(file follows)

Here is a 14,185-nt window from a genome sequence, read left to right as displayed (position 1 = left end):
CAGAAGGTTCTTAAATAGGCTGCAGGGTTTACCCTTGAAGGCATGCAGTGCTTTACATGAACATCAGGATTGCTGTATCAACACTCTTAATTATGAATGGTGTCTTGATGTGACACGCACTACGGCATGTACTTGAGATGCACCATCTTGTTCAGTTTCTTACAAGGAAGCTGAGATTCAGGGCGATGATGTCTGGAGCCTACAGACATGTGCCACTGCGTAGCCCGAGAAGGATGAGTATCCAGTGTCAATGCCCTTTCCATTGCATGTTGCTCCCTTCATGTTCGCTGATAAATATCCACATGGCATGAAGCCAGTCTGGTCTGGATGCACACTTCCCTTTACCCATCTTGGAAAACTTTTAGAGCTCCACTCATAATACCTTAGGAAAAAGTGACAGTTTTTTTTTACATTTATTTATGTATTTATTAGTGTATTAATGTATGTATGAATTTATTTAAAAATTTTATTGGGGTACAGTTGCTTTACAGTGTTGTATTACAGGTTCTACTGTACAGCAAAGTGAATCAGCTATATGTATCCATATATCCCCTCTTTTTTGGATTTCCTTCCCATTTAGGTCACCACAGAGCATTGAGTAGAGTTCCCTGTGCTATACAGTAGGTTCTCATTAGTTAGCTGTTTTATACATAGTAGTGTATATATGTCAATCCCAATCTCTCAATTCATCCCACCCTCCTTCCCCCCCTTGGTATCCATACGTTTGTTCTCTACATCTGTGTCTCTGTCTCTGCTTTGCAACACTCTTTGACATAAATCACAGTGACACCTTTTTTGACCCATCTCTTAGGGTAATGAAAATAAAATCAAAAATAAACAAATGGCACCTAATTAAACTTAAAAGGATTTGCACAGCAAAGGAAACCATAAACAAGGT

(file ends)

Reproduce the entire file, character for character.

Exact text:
Here is a 14,185-nt window from a genome sequence, read left to right as displayed (position 1 = left end):
CAGAAGGTTCTTAAATAGGCTGCAGGGTTTACCCTTGAAGGCATGCAGTGCTTTACATGAACATCAGGATTGCTGTATCAACACTCTTAATTATGAATGGTGTCTTGATGTGACACGCACTACGGCATGTACTTGAGATGCACCATCTTGTTCAGTTTCTTACAAGGAAGCTGAGATTCAGGGCGATGATGTCTGGAGCCTACAGACATGTGCCACTGCGTAGCCCGAGAAGGATGAGTATCCAGTGTCAATGCCCTTTCCATTGCATGTTGCTCCCTTCATGTTCGCTGATAAATATCCACATGGCATGAAGCCAGTCTGGTCTGGATGCACACTTCCCTTTACCCATCTTGGAAAACTTTTAGAGCTCCACTCATAATACCTTAGGAAAAAGTGACAGTTTTTTTTTACATTTATTTATGTATTTATTAGTGTATTAATGTATGTATGAATTTATTTAAAAATTTTATTGGGGTACAGTTGCTTTACAGTGTTGTATTACAGGTTCTACTGTACAGCAAAGTGAATCAGCTATATGTATCCATATATCCCCTCTTTTTTGGATTTCCTTCCCATTTAGGTCACCACAGAGCATTGAGTAGAGTTCCCTGTGCTATACAGTAGGTTCTCATTAGTTAGCTGTTTTATACATAGTAGTGTATATATGTCAATCCCAATCTCTCAATTCATCCCACCCTCCTTCCCCCCCTTGGTATCCATACGTTTGTTCTCTACATCTGTGTCTCTGTCTCTGCTTTGCAACACTCTTTGACATAAATCACAGTGACACCTTTTTTGACCCATCTCTTAGGGTAATGAAAATAAAATCAAAAATAAACAAATGGCACCTAATTAAACTTAAAAGGATTTGCACAGCAAAGGAAACCATAAACAAGGT